Bringing the Data Together

Crossposted from Best Starts for Kids Blog

Part 5 of our Community Owned Data blog series

This is the fifth and final post in our month-long Community Owned Data series we are doing to highlight our learnings from the Best Starts for Kids Health Survey. If you are interested in the previous posts, we link to them all at the end of this post so make sure you make your way to the end! 

Putting it all together

Last week, we shared what we heard from community members about each of the five key topics we discussed.  We invite you to dive deeper into their feedback in the interactive visualization further below.

Overall, what we heard from parents broadly confirmed many of the strategies Best Starts is working on with our community partners – which makes sense, given that they were designed based on community input in the first place! Hearing this consistency from our communities helps give us confidence that we are on the right path.

 

BS4Kpt5pic

Young participants contributing their thoughts at a Data Dive.

 

For example, the trauma-informed and restorative practices school partnerships will help to create a school culture and climate that honors the unique strengths of young people, which so many parents felt was so badly needed when they looked at data about children thriving. Parents in many data dives talked about the need for support in their parenting and connection to community, which will be supported in our forthcoming parent/caregiver education and support awards.

When you hover over a topic in the data visualization below, you’ll see more information including quotes from data dive participants and a link to Best Starts for Kids Health Survey data. You can also select a group from the menu on the right to learn more about specific communities’ responses.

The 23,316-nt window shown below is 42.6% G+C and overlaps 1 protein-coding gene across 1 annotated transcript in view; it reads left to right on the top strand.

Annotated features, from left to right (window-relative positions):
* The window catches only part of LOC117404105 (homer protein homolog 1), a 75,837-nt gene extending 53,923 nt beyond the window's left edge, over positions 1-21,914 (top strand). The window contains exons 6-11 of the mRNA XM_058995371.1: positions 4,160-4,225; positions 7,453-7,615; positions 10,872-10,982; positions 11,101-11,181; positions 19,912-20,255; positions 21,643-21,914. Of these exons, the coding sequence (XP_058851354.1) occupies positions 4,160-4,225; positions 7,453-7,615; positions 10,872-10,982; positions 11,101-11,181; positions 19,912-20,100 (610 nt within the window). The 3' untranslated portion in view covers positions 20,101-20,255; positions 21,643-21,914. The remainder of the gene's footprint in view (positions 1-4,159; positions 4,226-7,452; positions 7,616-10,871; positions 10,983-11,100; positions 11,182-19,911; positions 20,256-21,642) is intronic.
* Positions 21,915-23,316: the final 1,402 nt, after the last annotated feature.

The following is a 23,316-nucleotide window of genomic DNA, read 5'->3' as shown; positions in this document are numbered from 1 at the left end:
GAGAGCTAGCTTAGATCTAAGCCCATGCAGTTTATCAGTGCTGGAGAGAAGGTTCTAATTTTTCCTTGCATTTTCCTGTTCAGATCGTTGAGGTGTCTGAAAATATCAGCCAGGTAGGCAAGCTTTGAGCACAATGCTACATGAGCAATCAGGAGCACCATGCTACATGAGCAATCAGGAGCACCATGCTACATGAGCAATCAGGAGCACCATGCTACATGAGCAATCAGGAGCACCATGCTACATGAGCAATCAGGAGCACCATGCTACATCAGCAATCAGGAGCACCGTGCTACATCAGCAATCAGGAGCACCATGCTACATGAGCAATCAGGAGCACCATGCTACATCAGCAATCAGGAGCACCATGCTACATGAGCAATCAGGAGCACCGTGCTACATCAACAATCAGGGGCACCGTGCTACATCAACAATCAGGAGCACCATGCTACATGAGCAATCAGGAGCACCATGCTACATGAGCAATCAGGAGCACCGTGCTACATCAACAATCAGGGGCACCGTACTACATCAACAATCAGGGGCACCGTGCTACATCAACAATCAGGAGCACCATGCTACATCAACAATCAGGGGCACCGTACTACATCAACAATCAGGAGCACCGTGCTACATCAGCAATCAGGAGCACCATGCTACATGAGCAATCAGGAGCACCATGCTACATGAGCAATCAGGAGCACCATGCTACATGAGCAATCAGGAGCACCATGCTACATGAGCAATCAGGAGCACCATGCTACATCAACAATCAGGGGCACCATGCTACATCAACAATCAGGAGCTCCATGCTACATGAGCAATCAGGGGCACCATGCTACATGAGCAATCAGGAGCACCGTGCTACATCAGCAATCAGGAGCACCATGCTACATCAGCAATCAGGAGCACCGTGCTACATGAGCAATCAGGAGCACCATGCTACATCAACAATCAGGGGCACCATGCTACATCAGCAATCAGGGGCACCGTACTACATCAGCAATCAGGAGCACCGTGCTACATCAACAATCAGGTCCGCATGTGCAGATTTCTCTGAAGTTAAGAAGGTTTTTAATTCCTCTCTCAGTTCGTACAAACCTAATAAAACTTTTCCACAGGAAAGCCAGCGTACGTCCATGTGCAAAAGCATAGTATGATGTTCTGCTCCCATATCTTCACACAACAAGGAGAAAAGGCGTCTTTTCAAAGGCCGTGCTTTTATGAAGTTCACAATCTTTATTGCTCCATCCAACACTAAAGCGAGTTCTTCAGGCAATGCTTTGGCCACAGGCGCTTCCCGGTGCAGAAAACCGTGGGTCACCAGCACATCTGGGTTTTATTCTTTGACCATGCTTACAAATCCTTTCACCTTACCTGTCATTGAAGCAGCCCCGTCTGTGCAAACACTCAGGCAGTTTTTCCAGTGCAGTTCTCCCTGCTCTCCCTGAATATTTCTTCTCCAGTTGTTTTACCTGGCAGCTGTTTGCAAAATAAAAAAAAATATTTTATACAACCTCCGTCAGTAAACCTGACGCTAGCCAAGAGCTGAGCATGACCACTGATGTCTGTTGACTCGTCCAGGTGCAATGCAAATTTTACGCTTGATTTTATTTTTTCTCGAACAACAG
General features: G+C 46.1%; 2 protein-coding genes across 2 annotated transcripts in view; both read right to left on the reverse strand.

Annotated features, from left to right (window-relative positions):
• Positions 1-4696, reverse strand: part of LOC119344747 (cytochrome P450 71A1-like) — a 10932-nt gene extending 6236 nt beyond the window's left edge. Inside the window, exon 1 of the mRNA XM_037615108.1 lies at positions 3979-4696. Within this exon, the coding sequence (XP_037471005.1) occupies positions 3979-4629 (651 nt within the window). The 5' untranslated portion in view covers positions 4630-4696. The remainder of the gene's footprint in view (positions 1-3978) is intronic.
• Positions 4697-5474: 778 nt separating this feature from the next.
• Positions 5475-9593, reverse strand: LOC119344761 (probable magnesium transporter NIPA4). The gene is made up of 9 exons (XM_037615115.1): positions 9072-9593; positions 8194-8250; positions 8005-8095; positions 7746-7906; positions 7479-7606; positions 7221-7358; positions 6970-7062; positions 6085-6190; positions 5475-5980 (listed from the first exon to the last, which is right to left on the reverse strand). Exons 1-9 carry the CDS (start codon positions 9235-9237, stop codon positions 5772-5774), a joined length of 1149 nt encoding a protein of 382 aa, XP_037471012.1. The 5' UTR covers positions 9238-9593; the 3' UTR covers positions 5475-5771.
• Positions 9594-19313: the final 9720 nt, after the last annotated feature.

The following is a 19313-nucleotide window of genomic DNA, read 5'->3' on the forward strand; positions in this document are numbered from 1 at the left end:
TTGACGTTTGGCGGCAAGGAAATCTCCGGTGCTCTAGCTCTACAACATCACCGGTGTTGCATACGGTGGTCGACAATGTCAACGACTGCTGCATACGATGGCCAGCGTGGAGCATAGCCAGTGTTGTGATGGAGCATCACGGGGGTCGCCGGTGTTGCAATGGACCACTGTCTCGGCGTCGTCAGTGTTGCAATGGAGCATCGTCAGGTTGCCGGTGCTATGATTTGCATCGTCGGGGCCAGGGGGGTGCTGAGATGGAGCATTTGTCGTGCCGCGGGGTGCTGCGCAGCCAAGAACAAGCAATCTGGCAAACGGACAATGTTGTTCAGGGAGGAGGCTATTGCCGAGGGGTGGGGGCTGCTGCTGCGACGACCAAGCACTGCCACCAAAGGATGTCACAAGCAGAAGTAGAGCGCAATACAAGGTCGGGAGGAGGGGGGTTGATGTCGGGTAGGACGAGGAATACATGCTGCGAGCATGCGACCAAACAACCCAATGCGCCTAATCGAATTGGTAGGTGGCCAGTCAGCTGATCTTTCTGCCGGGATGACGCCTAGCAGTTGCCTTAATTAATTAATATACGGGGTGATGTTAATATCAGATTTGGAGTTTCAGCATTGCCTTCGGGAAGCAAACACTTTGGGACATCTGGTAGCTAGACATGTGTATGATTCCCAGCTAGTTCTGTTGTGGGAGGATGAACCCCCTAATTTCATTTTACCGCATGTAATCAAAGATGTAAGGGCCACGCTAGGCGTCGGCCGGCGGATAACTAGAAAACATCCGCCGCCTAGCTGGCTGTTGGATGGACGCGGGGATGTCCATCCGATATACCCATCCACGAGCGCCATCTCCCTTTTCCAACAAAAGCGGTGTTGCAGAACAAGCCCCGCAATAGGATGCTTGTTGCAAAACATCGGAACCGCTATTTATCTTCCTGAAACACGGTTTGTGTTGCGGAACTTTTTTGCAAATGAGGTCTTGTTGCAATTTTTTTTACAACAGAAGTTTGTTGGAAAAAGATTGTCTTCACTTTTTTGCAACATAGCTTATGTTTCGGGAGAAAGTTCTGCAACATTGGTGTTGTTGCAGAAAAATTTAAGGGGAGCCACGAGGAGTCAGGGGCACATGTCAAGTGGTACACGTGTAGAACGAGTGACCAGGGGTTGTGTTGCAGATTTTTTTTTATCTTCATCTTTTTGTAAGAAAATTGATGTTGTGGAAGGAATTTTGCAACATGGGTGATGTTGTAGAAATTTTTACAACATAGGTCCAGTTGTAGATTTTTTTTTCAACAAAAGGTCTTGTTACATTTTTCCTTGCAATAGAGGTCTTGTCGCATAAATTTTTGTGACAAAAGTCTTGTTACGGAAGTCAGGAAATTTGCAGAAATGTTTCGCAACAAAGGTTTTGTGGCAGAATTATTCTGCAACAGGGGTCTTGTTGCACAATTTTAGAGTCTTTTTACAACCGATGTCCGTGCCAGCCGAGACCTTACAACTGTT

Click HERE or on the graphic below to explore the data visualization:

BS4Kpt5vis

Using what we heard

We will also be sharing what we learned in the data dives in our forthcoming series of data briefs, right alongside the numbers. Each brief will focus on a different topic and include context on why it is important for King County families, what the Best Starts for Kids Health Survey results show and how they compare to national survey results, and what the findings mean to parents and caregivers. Stay tuned for more on thriving children, adverse childhood experiences, and family resiliency and parent/caregiver support! We will add the briefs here to this blog and the Best Starts website soon.

Our data team also looks forward to incorporating many of the suggestions about the survey – from avoiding words that can be confusing or jargon-y when we talk about results (like “resilience,” for some families) to keeping our partnerships strong throughout the data collection process.

Let your voice be heard!

We’ll be gathering new data through the Best Starts for Kids Health Survey in early 2019. If you are a parent or caregiver of a child in 5th grade or younger, you may be randomly selected to participate! If you receive an invitation to take the survey, we hope you’ll take a few minutes to do so. Your family’s voices and experiences can help shape the future of Best Starts for Kids, and help us understand how things are going so far.

If you are a member of a community that is not as highly represented in the past Health Survey and speak a language other than English, please let us know if you are interested in engaging your community to participate more in the upcoming Health Survey. You can contact our Community Partnerships Manager, Kerry Wade, at KWade@KingCounty.gov to express your interest. Best Starts is currently building out a new model of community engagement that prioritizes relationships with historically underrepresented communities and you may be a perfect partner!

For more general data thoughts or questions, you can always leave a comment below or reach out directly to the data team at BSK.Data@KingCounty.gov. We’d love to hear from you! While we are wrapping up this data blog series (including all previous posts below), there is much more work to be done and we look forward to continuing to explore ways to encourage community ownership of data.

Previous Posts in the Community Owned Data Blog Series

 

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